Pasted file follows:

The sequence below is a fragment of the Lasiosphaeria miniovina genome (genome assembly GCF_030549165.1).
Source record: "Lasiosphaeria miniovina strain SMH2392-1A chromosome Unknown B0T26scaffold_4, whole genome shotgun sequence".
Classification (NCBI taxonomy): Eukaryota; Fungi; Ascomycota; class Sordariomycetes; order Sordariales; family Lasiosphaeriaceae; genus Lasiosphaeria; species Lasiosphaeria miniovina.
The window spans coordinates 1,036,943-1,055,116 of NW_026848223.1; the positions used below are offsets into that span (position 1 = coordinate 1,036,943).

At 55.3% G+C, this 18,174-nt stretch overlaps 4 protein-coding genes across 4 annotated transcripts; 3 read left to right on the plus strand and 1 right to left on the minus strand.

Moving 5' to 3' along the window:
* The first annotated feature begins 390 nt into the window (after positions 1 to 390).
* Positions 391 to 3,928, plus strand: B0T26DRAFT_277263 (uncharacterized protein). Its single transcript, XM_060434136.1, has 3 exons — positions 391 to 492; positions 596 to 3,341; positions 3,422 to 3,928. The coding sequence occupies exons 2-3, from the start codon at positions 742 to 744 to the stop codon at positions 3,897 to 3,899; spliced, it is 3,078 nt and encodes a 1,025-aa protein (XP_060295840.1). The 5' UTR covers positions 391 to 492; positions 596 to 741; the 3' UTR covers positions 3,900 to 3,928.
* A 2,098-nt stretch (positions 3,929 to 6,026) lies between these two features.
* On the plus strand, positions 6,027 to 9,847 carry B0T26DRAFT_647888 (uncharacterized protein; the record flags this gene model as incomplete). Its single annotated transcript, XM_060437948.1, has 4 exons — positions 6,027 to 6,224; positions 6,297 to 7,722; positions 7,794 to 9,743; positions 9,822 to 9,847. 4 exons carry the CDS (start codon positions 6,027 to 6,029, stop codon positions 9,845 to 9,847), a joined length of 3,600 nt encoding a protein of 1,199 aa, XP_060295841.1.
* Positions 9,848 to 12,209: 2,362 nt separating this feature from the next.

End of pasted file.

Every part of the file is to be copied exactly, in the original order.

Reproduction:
The sequence below is a fragment of the Lasiosphaeria miniovina genome (genome assembly GCF_030549165.1).
Source record: "Lasiosphaeria miniovina strain SMH2392-1A chromosome Unknown B0T26scaffold_4, whole genome shotgun sequence".
Classification (NCBI taxonomy): Eukaryota; Fungi; Ascomycota; class Sordariomycetes; order Sordariales; family Lasiosphaeriaceae; genus Lasiosphaeria; species Lasiosphaeria miniovina.
The window spans coordinates 1,036,943-1,055,116 of NW_026848223.1; the positions used below are offsets into that span (position 1 = coordinate 1,036,943).

At 55.3% G+C, this 18,174-nt stretch overlaps 4 protein-coding genes across 4 annotated transcripts; 3 read left to right on the plus strand and 1 right to left on the minus strand.

Moving 5' to 3' along the window:
* The first annotated feature begins 390 nt into the window (after positions 1 to 390).
* Positions 391 to 3,928, plus strand: B0T26DRAFT_277263 (uncharacterized protein). Its single transcript, XM_060434136.1, has 3 exons — positions 391 to 492; positions 596 to 3,341; positions 3,422 to 3,928. The coding sequence occupies exons 2-3, from the start codon at positions 742 to 744 to the stop codon at positions 3,897 to 3,899; spliced, it is 3,078 nt and encodes a 1,025-aa protein (XP_060295840.1). The 5' UTR covers positions 391 to 492; positions 596 to 741; the 3' UTR covers positions 3,900 to 3,928.
* A 2,098-nt stretch (positions 3,929 to 6,026) lies between these two features.
* On the plus strand, positions 6,027 to 9,847 carry B0T26DRAFT_647888 (uncharacterized protein; the record flags this gene model as incomplete). Its single annotated transcript, XM_060437948.1, has 4 exons — positions 6,027 to 6,224; positions 6,297 to 7,722; positions 7,794 to 9,743; positions 9,822 to 9,847. 4 exons carry the CDS (start codon positions 6,027 to 6,029, stop codon positions 9,845 to 9,847), a joined length of 3,600 nt encoding a protein of 1,199 aa, XP_060295841.1.
* Positions 9,848 to 12,209: 2,362 nt separating this feature from the next.